To learn how to lead at West Point, Burby had to learn how to follow.
By the time he threw his white cap in the air to celebrate his graduation from the United States Military Academy on May 21, Ethan Burby (WC ‘16) didn’t just feel prepared for battle. He felt like he had been through a war.
Fellow alum, Michael Beum (WC ‘06), administered Burby’s oath during the May 21 commissioning as a second lieutenant. This summer Burby will report to Fort Benning, Georgia to begin Infantry Basic Officer Leader Course (IBOLC) and Ranger School.
The Worthington Christian graduate faced an uphill climb just to receive an appointment to West Point. Every time the door to the military academy appeared to be locked, Burby kept knocking on it until eventually, the door fell open.
“I had multiple roadblocks on my way to West Point,” said Burby, who was turned away twice by the USMA before finally receiving an appointment. “I don’t know if I would have been able to get through those hard times and roadblocks if it wasn’t for my faith, my family, and the people I have around me.”
One of the factors that kept him on this path was his grandfather, Lester Bennett, who graduated from West Point in 1957 and served in the military.
“I’d follow my grandfather around the house and wanted to know more about his military career,” he said. “However, it wasn’t until I was older that I realized the leadership qualities he had were the same ones I wanted to see in myself.”
Throughout his time at Worthington Christian, Burby said his teachers and peers had to look pretty hard to see those qualities. He admits he was more focused on golf and basketball than he was on his studies.
By his junior year, Burby became disenchanted with his golf game and began reevaluating where he wanted to go to college.
“For the first time in my life, I just felt a calling to serve my country,” he said. “There were really two options, at least in my head, either to go the ROTC route or go to West Point.”
Deciding to attend West Point one’s senior year of high school is kind of like trying to get a Division I college football scholarship after playing the sport for one year.
According to CollegeSimply, earning an appointment to West Point is comparable to getting accepted into Harvard. West Point only takes 8 percent of its applicants while Harvard accepts five percent. However, Harvard has over 30,000 students while West Point has only 4,536. West Point candidates must receive a nomination from either a congressional or military source, pass physical fitness tests, and meet community service and academic requirements before receiving an appointment.
When he first applied for the USMA, Burby was turned down. He and his father Rick (WC ’79) researched how he could reapply and be accepted.
The solution appeared to be Greystone Preparatory School, a one-year prep school in Kerrville, Texas. The school offers a broad range of academic classes like chemistry, algebra, and calculus, but also has physical training six days a week and leadership book studies every weekend.
“Everything we did there was meant to develop us as leaders and scholars and improve our overall application to the military academies,” he said. “We worked on our interviewing skills so we would know the best way to answer their questions. It was a very tough one-year program.”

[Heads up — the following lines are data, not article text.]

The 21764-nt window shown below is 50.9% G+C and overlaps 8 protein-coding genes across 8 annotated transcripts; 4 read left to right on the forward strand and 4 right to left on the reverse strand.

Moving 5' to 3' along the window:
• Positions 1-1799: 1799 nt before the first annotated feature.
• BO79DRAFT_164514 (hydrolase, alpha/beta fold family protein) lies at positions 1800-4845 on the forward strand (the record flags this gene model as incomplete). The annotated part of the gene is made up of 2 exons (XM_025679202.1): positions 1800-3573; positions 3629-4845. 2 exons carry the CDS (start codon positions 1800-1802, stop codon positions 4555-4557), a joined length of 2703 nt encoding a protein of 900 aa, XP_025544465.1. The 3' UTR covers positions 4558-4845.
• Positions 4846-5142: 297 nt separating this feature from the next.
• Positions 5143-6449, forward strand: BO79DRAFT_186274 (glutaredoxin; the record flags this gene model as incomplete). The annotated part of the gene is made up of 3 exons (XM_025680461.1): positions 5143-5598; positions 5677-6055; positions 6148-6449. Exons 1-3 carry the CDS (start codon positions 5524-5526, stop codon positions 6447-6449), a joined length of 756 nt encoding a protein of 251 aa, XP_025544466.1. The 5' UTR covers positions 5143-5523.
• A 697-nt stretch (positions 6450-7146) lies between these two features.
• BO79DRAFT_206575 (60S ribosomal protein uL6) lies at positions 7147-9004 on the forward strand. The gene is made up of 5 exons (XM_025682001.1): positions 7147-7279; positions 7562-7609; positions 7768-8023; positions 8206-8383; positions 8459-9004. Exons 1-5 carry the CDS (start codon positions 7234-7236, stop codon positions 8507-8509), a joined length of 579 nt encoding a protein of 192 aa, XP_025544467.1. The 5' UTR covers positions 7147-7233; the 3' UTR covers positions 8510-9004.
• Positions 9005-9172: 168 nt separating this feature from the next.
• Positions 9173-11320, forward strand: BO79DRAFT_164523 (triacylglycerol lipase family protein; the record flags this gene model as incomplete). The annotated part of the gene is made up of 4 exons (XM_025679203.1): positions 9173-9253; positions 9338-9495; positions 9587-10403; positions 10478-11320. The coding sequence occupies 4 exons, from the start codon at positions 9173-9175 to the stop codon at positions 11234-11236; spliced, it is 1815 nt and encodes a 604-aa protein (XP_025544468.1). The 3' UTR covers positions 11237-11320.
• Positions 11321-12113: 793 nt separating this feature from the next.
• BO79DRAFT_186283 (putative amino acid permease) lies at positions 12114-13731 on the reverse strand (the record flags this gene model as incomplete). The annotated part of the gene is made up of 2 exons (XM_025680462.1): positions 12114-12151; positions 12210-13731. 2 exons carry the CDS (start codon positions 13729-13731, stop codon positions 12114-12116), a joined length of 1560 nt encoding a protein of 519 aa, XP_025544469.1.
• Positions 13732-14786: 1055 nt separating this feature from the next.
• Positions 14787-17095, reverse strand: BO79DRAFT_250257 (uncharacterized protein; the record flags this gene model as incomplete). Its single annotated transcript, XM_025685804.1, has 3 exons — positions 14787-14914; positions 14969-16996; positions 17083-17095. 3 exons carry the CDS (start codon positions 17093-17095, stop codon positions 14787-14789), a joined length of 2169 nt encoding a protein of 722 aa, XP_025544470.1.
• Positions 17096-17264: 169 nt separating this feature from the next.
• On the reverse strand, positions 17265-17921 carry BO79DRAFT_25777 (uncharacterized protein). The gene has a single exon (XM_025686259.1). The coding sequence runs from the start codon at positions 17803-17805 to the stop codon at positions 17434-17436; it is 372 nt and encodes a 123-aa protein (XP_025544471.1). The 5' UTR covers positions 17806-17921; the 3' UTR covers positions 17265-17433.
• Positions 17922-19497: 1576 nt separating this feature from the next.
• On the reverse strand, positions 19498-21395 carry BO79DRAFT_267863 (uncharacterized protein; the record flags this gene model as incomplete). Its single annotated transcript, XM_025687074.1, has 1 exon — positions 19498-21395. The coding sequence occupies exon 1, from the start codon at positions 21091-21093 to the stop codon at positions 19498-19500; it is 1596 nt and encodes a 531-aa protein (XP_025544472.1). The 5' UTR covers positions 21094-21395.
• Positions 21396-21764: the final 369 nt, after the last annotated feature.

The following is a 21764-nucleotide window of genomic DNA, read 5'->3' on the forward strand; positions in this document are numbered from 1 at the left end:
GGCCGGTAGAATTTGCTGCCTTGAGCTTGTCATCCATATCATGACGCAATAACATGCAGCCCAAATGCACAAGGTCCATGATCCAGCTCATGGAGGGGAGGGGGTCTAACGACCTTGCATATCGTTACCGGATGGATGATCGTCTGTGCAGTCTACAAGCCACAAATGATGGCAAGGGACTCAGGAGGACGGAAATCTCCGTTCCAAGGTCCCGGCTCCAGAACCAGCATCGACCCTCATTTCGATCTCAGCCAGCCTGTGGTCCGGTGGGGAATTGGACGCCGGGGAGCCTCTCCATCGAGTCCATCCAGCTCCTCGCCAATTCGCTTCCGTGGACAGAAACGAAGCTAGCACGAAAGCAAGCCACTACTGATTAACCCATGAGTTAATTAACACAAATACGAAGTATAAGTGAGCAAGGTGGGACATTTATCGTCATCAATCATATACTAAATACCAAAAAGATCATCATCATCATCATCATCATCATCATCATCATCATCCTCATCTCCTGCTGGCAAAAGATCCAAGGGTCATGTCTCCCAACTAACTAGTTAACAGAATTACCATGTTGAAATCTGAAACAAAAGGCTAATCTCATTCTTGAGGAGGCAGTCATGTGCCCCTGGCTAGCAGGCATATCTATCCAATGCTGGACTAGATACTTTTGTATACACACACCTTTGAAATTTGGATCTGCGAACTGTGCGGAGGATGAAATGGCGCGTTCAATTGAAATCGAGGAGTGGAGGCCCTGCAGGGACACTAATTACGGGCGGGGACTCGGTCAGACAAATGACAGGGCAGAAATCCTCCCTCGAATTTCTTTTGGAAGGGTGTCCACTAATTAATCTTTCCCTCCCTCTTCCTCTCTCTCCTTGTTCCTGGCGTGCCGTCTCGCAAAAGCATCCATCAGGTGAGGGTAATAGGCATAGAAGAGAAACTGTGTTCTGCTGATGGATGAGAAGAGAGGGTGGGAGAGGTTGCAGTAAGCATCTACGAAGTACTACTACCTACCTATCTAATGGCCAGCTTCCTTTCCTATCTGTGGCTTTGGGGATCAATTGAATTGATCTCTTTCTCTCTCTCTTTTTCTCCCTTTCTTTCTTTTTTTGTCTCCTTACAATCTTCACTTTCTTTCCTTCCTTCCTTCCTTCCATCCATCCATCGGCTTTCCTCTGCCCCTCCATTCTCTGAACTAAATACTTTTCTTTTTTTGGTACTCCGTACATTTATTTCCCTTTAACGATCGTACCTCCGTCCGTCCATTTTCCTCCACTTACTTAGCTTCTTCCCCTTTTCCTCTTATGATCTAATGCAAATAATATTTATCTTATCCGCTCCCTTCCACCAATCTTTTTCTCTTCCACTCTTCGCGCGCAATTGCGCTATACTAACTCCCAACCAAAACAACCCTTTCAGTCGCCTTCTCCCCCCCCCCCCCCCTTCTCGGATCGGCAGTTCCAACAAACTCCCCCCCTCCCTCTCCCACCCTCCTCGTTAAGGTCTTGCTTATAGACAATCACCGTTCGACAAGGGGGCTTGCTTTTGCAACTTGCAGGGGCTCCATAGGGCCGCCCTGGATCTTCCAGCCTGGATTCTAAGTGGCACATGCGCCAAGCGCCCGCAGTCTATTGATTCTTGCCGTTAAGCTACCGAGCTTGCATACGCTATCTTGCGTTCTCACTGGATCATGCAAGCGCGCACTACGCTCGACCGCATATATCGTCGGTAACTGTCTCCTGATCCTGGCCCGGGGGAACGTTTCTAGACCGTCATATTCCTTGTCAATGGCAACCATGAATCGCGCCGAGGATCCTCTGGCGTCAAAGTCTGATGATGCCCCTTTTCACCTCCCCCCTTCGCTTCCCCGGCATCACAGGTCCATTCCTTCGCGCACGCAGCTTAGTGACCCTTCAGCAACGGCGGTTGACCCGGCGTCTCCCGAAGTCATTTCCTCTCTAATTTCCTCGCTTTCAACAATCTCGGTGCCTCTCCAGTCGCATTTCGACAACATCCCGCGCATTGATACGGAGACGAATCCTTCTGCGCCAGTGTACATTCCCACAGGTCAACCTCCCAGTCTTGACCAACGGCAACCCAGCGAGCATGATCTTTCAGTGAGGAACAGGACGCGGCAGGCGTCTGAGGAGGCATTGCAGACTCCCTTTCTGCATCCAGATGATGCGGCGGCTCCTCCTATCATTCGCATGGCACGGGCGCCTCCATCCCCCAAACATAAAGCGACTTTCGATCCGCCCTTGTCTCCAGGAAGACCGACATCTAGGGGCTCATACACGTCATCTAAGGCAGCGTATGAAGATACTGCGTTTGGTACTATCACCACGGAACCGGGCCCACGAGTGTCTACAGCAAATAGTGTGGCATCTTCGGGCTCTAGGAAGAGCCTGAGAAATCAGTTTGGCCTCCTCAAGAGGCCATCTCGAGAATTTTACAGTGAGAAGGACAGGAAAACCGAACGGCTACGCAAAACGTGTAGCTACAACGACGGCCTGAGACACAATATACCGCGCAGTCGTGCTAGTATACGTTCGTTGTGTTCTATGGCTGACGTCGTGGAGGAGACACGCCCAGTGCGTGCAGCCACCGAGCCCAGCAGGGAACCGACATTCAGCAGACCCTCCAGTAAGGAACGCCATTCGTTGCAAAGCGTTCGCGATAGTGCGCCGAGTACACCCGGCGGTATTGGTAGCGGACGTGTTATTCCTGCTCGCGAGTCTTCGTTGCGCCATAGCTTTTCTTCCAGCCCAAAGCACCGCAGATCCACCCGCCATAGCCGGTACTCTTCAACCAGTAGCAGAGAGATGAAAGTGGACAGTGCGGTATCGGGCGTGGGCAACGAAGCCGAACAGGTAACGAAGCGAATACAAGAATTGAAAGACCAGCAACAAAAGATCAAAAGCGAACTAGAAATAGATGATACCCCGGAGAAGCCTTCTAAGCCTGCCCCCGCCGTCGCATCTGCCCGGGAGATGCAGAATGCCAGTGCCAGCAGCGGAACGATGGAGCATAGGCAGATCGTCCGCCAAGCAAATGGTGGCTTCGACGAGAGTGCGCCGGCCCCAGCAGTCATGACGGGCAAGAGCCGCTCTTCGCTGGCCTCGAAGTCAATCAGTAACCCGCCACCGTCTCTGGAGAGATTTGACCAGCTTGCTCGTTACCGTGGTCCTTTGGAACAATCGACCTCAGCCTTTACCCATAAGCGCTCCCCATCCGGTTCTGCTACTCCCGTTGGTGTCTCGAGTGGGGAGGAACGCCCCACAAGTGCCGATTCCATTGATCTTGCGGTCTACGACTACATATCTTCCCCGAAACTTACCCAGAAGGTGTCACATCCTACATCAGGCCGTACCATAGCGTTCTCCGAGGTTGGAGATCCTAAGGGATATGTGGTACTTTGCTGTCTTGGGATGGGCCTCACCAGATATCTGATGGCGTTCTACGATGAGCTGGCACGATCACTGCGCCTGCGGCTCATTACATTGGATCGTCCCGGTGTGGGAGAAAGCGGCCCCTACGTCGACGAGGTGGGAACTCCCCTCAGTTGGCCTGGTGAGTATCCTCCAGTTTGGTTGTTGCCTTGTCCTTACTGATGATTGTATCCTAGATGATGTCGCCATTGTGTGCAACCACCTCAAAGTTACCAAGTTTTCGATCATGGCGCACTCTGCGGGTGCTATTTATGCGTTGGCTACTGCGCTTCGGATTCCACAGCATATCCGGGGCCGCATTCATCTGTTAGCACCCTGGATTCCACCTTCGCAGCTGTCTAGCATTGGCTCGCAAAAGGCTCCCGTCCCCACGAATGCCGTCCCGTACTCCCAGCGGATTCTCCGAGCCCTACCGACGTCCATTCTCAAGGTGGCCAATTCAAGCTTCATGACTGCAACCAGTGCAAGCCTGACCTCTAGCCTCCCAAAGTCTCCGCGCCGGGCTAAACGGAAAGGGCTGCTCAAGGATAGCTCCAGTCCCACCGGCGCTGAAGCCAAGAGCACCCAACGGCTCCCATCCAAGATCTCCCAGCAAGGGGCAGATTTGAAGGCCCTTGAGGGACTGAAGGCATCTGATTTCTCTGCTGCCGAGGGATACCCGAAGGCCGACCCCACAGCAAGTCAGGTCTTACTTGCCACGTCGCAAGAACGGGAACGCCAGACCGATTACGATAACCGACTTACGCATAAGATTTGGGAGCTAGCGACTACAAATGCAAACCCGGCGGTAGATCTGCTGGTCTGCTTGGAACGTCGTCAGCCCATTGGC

During that year, Burby improved his standardized test scores, earned a 4.0-grade point average, and worked himself into the best shape of his life.
And in the end, it wasn’t enough. His application was denied. Again.
“There were about 40 students in my class at Greystone and everyone has the same goal: to get into one of the four major academies,” Burby said. “You know they’re all putting in the same amount of work in classes and the physical fitness.
“Then you get down to the end of the year, almost all of your classmates are getting their acceptance letters. When I got that rejection letter, it was definitely a gut punch. I felt like I had done everything I needed to do to get in. Obviously, they didn’t feel that way.”
Burby felt that maybe his options had run out. His commander at Greystone, David Bailey, saw the potential in the Worthington Christian grad and offered him a chance to return to Greystone and serve in an executive officer leadership position.
Burby took nearly a month to decide to return to Greystone.
“I knew it was going to be just a grind: multiple tests, training, and going through the whole application process again,” he said. “I felt like it was something that God was leading me to do. I wasn’t willing to give up on that so easily.”
When he finally received the phone call saying that he had been accepted at the end of that second year, Burby remembers breaking down emotionally.
“After three years of trying, I finally got in,” he said.
Burby’s delayed entry made for an interesting first year or plebe year at West Point. The school is famous for breaking students down and building them back up into the image of a soldier.
Plebes have all their hair shaved off, are taught the basics of being a soldier, and endure continuous harassment from upperclassmen. They must take out the upper classmen’s trash, pick up and return their laundry, and clean the barrack restrooms.
At one point, they are not even allowed to leave their room without having an upperclassman walk them around and are prohibited from speaking outside the barracks.
“That first year, I was at the bottom of the totem pole,” he said. “I had upperclassmen who were my age or maybe a year older screaming and yelling at me. It was kind of odd at first, but you get through it.
“At times, it seemed pointless and you get pretty sick and tired of it, but you recognize all the other classes have gone through the same stuff you’re going through. The school is trying to develop you into the leader they want you to be. To learn how to lead, you have to learn how to follow.”